Beneath the brilliance that was behind The Age of Innocence and Ethan Frome was a dark side. A dark side which produced magnificent tales of the unseen influences in our lives, such as "Mr. Jones", "The Eyes", "Kerfol", "The Ladie's Maid's Bell", and "The Looking Glass".
©2011 Public Domain/ The Mount Press (P)2011 Bma Studios, The Mount Press
Perhaps no author can surpass Wharton in delving into the darker corners of the feminine experience. Four of the five stories in this collection are premised on the lingering horror engendered by the harrowing experiences of women ensnared in oppressive circumstances or by their own demons. The fifth, "The Eyes," has more to do with the repercussions on men who touch the lives of women living in silent agony.The conclusion to this tale is particularly unexpected, and it was only after I thought about it for a while that it literally gave me goosebumps--true horror which relies not on gore or violence but strikes at the very core of our own existence.
As always, Wharton's writing is superb and inexorably draws the listener into the gothic atmosphere of these tales. Each story has its own excellent narrator and wonderfully creepy music is employed at various points, enhancing the macabre theme.
Painter, musician, bibliophile...
After reading Wharton's "The Duchess at Prayer," I looked for more examples of her ghost stories and found this excellent collection.
In the first tale, a young heiress inherits an estate, but before she can settle in to her new life there, she must master the situation involving the caretaker, "Mr. Jones."
In "Kerfol," a man looks at a prospective property in northern France. There he is met with a pack of phantom dogs. Searching for an explanation leads him far into the past where he discovers a tragic love story.
"The Looking Glass," has an aged Mrs. Atlee looking back to her youth when she was a masseuse to wealthy ladies. She is ambivalent as to whether she should regret or excuse "the wrong she did" her benefactor by involving herself in an occult conspiracy.
"The Eyes" finds us in the midst of that old familiar favorite of Wharton and James: gentlemen at brandy and cigars telling tales. The ending is haunting, ambiguous, and likely to stay with one for longer than the rest of these stories.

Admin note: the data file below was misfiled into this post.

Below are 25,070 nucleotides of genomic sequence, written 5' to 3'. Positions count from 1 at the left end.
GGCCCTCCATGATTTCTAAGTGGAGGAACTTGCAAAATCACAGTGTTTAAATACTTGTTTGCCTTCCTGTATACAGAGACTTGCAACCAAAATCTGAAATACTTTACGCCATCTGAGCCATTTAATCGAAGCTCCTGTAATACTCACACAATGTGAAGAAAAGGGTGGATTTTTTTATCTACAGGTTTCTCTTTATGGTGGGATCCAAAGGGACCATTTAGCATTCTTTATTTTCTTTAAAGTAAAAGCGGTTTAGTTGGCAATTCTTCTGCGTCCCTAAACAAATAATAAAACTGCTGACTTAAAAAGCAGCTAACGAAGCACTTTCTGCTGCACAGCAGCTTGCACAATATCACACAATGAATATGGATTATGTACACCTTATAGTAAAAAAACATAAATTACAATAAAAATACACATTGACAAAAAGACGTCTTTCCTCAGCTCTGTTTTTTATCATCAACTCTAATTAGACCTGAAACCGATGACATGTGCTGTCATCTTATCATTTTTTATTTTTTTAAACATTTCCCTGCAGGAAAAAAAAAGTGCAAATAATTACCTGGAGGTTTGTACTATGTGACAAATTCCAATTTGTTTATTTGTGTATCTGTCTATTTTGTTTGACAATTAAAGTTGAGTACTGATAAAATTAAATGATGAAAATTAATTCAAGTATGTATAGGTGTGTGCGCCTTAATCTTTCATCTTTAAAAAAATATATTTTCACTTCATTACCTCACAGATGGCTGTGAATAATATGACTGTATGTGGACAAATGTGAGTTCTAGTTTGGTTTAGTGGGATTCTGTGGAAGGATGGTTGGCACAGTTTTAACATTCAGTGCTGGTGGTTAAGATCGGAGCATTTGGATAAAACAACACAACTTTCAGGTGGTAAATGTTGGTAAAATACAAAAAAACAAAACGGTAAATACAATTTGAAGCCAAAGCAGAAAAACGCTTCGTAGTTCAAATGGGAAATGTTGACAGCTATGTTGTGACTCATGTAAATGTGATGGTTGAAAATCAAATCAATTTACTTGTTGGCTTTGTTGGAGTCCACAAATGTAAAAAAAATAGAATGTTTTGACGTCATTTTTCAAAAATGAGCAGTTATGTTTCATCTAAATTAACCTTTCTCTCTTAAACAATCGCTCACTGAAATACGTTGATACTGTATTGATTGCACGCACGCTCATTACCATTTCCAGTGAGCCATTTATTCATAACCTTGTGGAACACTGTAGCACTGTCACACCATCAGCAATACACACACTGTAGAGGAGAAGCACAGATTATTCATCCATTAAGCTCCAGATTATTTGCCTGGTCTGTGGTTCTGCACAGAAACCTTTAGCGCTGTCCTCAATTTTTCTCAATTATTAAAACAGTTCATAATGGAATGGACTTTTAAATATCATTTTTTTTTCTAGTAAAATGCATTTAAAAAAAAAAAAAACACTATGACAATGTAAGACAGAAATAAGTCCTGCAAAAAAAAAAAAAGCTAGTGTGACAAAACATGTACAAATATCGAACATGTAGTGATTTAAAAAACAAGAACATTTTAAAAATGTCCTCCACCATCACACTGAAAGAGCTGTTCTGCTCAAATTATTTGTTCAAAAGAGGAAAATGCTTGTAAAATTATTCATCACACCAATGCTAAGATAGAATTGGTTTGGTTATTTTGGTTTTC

"The Lady's Maid's Bell," perhaps the best-known of Wharton's ghost stories, revolves around a frail private-duty nurse who finds herself caught up in drama and intrigue during what was expected to be a quiet assignment to care for an affluent, amiable lady patient.
I loved the narrators, music, and selections. I certainly hope we will have more of her ghost stories in the future, presented just as well as these were. May you enjoy them as well.
I am a big fan of Edith Wharton's work. This 1926 collection of short "ghost" stories, however, fails the reader of 2013.
As is characteristic of Wharton's writing, the narration is understated, never veering into OMG territory. She gives the reader credit for having a brain.
Unfortunately, she treads a well-worn path in each of these tales. The stories move slowly and the outcomes are predictable. I had to force myself to hear them all through to the end, hoping that somewhere in the pack I'd uncover an "Ethan Frome" experience.
I would recommend any of this Pulitzer prize-winning author's other books or short stories, but suggest you leave this collection of ghost stories on the shelf.
I would definitely listen to Ghosts again. It was a fun listen and I plan to share it with others.
I like that the stories were short and the plots were almost innocent in nature. All I had to do was sit back and enjoy.
I have listened to Edith Wharton's classics before and she did not disappoint with her fun Gothic Tales.
Definitely Mr. Jones! LOL
If you are looking for a quick break from your normal reads, this is a great book to distract you.
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